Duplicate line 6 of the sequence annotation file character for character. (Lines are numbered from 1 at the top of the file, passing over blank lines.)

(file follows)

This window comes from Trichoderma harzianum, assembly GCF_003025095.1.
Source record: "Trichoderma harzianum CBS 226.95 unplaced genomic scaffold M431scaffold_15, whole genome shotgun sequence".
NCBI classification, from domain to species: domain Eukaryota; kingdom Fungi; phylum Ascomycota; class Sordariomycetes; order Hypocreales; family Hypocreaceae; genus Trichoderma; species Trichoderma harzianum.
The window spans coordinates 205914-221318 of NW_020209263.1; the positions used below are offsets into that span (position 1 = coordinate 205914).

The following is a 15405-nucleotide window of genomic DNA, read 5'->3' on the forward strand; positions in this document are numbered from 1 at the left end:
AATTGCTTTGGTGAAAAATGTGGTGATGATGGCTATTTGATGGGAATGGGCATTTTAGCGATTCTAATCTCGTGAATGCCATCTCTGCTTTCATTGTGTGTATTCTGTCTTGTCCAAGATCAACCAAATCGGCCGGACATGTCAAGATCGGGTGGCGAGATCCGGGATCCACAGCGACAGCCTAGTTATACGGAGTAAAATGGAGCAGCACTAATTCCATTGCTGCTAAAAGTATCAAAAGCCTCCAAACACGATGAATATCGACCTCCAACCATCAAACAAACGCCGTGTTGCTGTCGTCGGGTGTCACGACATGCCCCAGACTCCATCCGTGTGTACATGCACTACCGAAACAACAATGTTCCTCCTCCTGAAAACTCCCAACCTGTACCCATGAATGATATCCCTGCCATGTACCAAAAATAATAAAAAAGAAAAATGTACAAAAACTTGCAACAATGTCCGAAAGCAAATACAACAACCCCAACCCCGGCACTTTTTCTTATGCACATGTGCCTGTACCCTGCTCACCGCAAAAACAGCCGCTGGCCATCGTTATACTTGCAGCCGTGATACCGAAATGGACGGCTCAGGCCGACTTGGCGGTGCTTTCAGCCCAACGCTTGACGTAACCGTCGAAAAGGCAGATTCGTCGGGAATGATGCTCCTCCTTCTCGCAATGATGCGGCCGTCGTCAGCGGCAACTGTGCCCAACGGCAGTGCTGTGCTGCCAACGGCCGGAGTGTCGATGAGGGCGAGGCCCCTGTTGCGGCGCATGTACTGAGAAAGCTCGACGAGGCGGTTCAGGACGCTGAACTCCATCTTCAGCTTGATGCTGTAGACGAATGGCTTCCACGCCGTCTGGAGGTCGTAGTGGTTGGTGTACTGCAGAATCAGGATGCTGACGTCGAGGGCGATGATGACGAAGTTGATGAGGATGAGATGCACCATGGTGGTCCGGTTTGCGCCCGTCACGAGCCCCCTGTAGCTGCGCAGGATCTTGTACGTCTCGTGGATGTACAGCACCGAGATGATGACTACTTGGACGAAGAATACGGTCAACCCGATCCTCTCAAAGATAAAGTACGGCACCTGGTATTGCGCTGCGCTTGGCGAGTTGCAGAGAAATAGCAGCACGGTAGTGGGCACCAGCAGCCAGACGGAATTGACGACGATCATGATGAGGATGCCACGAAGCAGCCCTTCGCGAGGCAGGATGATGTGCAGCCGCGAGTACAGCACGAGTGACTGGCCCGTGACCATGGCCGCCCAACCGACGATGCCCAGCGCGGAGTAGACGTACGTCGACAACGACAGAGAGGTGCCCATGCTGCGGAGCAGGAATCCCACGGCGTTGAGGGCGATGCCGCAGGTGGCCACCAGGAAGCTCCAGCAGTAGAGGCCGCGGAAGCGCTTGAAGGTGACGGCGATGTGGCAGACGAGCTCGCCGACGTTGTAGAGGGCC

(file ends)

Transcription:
AATTGCTTTGGTGAAAAATGTGGTGATGATGGCTATTTGATGGGAATGGGCATTTTAGCGATTCTAATCTCGTGAATGCCATCTCTGCTTTCATTGTGTGTATTCTGTCTTGTCCAAGATCAACCAAATCGGCCGGACATGTCAAGATCGGGTGGCGAGATCCGGGATCCACAGCGACAGCCTAGTTATACGGAGTAAAATGGAGCAGCACTAATTCCATTGCTGCTAAAAGTATCAAAAGCCTCCAAACACGATGAATATCGACCTCCAACCATCAAACAAACGCCGTGTTGCTGTCGTCGGGTGTCACGACATGCCCCAGACTCCATCCGTGTGTACATGCACTACCGAAACAACAATGTTCCTCCTCCTGAAAACTCCCAACCTGTACCCATGAATGATATCCCTGCCATGTACCAAAAATAATAAAAAAGAAAAATGTACAAAAACTTGCAACAATGTCCGAAAGCAAATACAACAACCCCAACCCCGGCACTTTTTCTTATGCACATGTGCCTGTACCCTGCTCACCGCAAAAACAGCCGCTGGCCATCGTTATACTTGCAGCCGTGATACCGAAATGGACGGCTCAGGCCGACTTGGCGGTGCTTTCAGCCCAACGCTTGACGTAACCGTCGAAAAGGCAGATTCGTCGGGAATGATGCTCCTCCTTCTCGCAATGATGCGGCCGTCGTCAGCGGCAACTGTGCCCAACGGCAGTGCTGTGCTGCCAACGGCCGGAGTGTCGATGAGGGCGAGGCCCCTGTTGCGGCGCATGTACTGAGAAAGCTCGACGAGGCGGTTCAGGACGCTGAACTCCATCTTCAGCTTGATGCTGTAGACGAATGGCTTCCACGCCGTCTGGAGGTCGTAGTGGTTGGTGTACTGCAGAATCAGGATGCTGACGTCGAGGGCGATGATGACGAAGTTGATGAGGATGAGATGCACCATGGTGGTCCGGTTTGCGCCCGTCACGAGCCCCCTGTAGCTGCGCAGGATCTTGTACGTCTCGTGGATGTACAGCACCGAGATGATGACTACTTGGACGAAGAATACGGTCAACCCGATCCTCTCAAAGATAAAGTACGGCACCTGGTATTGCGCTGCGCTTGGCGAGTTGCAGAGAAATAGCAGCACGGTAGTGGGCACCAGCAGCCAGACGGAATTGACGACGATCATGATGAGGATGCCACGAAGCAGCCCTTCGCGAGGCAGGATGATGTGCAGCCGCGAGTACAGCACGAGTGACTGGCCCGTGACCATGGCCGCCCAACCGACGATGCCCAGCGCGGAGTAGACGTACGTCGACAACGACAGAGAGGTGCCCATGCTGCGGAGCAGGAATCCCACGGCGTTGAGGGCGATGCCGCAGGTGGCCACCAGGAAGCTCCAGCAGTAGAGGCCGCGGAAGCGCTTGAAGGTGACGGCGATGTGGCAGACGAGCTCGCCGACGTTGTAGAGGGCC